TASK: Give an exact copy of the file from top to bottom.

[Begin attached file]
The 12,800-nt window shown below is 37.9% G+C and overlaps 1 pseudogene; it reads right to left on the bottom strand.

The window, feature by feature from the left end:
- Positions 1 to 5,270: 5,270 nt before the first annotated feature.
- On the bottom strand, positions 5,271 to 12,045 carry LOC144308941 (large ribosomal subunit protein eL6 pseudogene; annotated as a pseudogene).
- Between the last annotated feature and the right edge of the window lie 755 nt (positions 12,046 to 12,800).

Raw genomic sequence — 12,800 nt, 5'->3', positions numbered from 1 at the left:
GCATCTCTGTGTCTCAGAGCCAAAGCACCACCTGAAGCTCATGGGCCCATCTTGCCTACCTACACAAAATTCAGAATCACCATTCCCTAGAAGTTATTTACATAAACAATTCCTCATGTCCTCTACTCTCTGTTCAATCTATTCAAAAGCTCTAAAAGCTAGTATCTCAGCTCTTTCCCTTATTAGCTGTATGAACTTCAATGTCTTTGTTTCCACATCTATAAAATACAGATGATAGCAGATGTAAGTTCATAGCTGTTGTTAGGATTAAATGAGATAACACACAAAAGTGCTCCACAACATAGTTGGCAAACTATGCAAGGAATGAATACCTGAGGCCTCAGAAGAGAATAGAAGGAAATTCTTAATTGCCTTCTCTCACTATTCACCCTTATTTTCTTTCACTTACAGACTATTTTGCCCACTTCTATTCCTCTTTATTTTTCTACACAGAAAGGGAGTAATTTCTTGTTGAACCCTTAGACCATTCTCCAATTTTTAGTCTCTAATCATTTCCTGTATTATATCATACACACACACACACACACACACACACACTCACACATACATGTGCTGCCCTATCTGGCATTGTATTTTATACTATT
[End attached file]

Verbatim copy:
The 12,800-nt window shown below is 37.9% G+C and overlaps 1 pseudogene; it reads right to left on the bottom strand.

The window, feature by feature from the left end:
- Positions 1 to 5,270: 5,270 nt before the first annotated feature.
- On the bottom strand, positions 5,271 to 12,045 carry LOC144308941 (large ribosomal subunit protein eL6 pseudogene; annotated as a pseudogene).
- Between the last annotated feature and the right edge of the window lie 755 nt (positions 12,046 to 12,800).

Raw genomic sequence — 12,800 nt, 5'->3', positions numbered from 1 at the left:
GCATCTCTGTGTCTCAGAGCCAAAGCACCACCTGAAGCTCATGGGCCCATCTTGCCTACCTACACAAAATTCAGAATCACCATTCCCTAGAAGTTATTTACATAAACAATTCCTCATGTCCTCTACTCTCTGTTCAATCTATTCAAAAGCTCTAAAAGCTAGTATCTCAGCTCTTTCCCTTATTAGCTGTATGAACTTCAATGTCTTTGTTTCCACATCTATAAAATACAGATGATAGCAGATGTAAGTTCATAGCTGTTGTTAGGATTAAATGAGATAACACACAAAAGTGCTCCACAACATAGTTGGCAAACTATGCAAGGAATGAATACCTGAGGCCTCAGAAGAGAATAGAAGGAAATTCTTAATTGCCTTCTCTCACTATTCACCCTTATTTTCTTTCACTTACAGACTATTTTGCCCACTTCTATTCCTCTTTATTTTTCTACACAGAAAGGGAGTAATTTCTTGTTGAACCCTTAGACCATTCTCCAATTTTTAGTCTCTAATCATTTCCTGTATTATATCATACACACACACACACACACACACACACACTCACACATACATGTGCTGCCCTATCTGGCATTGTATTTTATACTATT